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"One of the more difficult challenges with Indigenizing the hard sciences, is that the traditional, Indigenous ways knowing and methods for generating knowledge and the methods and ways of knowing developed in the hard sciences tend not to validate each other."
Student Profile: Kyle Bobiwash Working to Indigenize Science Curriculum
PhD Candidate in Biomedical Physiology and Kinesiology from the Faculty of Science
Defending his doctoral thesis on May 28th, Kyle Bobiwash, PhD candidate (and now officially, Dr. Kyle Bobiwash) in the Department of Biology, describes the defense as “stressful, but fun in the end”.
With his defense behind him, Kyle had no time to rest. He had to complete his revisions and submit his thesis to the library, pack his apartment, and prepare to move to Winnipeg; where he started a new job as an Assistant Professor with the Department of Entomology in the Faculty of Agriculture and Food Sciences at the University of Manitoba on June 1.
An award-winning student, Kyle looks forward to putting all of his experiences and knowledge toward the inclusion of indigenous perspectives and knowledge into his classes within his own classes and assisting others within the department to do so as well.
Hired under the University of Manitoba’s Creating Pathways to Indigenous Achievement initiative, Kyle is particularly sensitive to the excitement and challenges of his new position.
“One of the more difficult challenges with Indigenizing the hard sciences, is that the traditional, Indigenous ways knowing and methods for generating knowledge and the methods and ways of knowing developed in the hard sciences tend not to validate each other,” says Kyle. “This should actually be a more reciprocal relationship, in which they help to inform each other. They’re not necessarily mutually exclusive.”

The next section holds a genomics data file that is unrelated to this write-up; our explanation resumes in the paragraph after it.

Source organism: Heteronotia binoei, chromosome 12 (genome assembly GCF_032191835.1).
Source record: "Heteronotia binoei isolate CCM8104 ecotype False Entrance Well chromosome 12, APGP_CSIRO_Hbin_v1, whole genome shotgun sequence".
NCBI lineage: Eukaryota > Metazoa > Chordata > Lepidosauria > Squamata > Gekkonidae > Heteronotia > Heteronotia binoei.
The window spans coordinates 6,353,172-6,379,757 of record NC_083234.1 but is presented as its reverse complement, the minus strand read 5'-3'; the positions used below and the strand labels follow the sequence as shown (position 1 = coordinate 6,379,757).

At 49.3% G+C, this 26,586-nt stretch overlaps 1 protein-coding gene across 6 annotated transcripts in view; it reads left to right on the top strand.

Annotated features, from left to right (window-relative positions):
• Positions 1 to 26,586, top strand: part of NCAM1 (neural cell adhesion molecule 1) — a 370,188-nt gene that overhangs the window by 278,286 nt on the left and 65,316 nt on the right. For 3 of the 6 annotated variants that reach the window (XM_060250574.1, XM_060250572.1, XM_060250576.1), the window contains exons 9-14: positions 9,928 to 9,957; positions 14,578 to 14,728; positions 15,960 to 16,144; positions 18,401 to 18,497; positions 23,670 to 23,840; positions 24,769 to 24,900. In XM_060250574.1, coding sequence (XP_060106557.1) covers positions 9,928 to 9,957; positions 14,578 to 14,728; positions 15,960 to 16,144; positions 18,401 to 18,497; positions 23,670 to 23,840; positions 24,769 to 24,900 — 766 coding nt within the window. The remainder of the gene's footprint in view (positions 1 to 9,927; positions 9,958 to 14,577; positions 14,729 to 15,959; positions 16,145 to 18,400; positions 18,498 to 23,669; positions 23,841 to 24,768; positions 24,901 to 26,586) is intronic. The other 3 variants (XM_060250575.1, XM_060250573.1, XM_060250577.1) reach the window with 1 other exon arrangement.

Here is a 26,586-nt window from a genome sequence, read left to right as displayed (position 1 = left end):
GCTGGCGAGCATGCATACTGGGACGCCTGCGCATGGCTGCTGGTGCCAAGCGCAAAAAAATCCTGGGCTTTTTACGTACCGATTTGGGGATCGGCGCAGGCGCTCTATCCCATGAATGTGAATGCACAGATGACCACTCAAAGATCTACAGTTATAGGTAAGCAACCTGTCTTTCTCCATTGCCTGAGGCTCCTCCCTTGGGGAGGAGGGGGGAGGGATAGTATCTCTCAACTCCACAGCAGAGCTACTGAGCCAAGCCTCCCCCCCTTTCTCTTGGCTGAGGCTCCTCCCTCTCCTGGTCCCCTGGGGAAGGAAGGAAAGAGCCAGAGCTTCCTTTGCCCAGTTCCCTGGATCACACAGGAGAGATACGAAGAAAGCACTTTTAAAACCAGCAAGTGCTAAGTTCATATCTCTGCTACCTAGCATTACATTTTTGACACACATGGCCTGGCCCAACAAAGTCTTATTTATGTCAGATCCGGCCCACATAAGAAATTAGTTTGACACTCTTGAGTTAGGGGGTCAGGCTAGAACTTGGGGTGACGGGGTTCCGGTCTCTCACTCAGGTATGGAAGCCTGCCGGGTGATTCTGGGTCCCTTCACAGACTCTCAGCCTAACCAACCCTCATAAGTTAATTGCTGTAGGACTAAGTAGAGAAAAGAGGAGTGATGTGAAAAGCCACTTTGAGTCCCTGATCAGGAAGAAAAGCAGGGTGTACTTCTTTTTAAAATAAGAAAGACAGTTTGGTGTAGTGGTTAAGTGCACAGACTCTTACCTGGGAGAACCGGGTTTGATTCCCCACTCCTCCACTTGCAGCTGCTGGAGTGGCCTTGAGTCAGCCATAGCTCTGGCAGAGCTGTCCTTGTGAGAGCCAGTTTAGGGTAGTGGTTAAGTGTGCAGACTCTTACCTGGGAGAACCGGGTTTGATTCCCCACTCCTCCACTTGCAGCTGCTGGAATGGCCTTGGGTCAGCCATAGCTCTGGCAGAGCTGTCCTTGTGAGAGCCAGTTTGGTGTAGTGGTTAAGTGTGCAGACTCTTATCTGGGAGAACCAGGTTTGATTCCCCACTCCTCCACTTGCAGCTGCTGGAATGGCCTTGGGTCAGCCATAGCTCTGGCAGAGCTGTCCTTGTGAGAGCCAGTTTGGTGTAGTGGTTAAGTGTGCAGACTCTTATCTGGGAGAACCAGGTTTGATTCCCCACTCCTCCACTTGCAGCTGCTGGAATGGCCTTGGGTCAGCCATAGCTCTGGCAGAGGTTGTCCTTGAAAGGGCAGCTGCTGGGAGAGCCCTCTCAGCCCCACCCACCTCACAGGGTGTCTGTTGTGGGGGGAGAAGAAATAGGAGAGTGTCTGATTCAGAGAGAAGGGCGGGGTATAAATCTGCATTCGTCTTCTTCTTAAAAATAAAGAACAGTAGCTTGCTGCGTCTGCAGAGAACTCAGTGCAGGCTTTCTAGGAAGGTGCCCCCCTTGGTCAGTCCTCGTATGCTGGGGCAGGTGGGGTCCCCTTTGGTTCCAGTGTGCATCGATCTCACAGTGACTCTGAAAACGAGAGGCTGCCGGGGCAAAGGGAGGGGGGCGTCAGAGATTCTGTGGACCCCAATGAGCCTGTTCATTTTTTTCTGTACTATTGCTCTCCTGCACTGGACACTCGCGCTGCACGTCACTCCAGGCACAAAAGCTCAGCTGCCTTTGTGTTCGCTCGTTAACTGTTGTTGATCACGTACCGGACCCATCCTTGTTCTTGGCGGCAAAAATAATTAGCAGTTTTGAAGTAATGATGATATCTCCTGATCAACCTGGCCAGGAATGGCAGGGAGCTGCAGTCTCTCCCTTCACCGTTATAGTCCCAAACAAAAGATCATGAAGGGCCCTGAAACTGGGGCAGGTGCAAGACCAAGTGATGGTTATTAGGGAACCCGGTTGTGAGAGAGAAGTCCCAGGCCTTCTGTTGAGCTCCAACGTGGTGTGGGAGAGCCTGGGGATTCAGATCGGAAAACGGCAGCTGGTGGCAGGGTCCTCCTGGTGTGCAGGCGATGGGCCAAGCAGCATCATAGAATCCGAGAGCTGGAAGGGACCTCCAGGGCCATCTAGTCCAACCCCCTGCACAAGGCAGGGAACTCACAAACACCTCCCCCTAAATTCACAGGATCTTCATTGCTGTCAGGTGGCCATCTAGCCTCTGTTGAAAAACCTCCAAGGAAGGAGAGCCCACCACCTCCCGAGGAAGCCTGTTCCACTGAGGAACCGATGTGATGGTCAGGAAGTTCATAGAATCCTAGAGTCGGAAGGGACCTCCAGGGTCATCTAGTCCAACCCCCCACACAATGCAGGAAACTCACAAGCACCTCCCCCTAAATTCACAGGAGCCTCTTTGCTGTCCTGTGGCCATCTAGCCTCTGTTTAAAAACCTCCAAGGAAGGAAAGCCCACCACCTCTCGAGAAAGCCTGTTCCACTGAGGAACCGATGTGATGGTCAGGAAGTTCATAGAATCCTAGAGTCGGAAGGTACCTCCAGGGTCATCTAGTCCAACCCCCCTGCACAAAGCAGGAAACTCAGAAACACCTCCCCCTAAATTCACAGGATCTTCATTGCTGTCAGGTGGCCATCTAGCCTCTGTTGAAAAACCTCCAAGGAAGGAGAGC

Kyle is also looking forward to being closer to his home and family with the move to Manitoba. As a member of the Anishinaabe-Ojibwe group of Indigenous peoples of Ontario, Kyle found coming to BC for his PhD challenging. However, he found a “home away from home” in SFU’s Indigenous Student Centre (ISC).
“I used to go there almost every day. There I could talk with someone from a similar background, have a cup of tea, and be involved in some of their great programs,” notes Kyle. “It is a great community for talking and sharing, which is sometimes hard to get at SFU, particularly when you’re 300 miles from home and from a rural community.”
It was through the ISC that Kyle had heard about SFU’s Aboriginal Reconciliation Council (ARC) initiative, and he was invited to be a part of the council, and be a part of creating a framework for how SFU will move forward in its commitment to Indigenous peoples.
Kyle realizes that his involvement with the ARC initiative helped him with acquiring his new position and recommends that as a graduate student, it’s important to be involved with different groups and activities on campus.
“Depending on how involved you want to be, you can either build a sense of community and belonging, or you can actually have a say in what happens at SFU.” He continues, “For me, I didn’t realize how important my involvement in the different initiatives and particularly ARC would be until the end. It’s being involved in the little things that can have a positive effect and create change down the road.”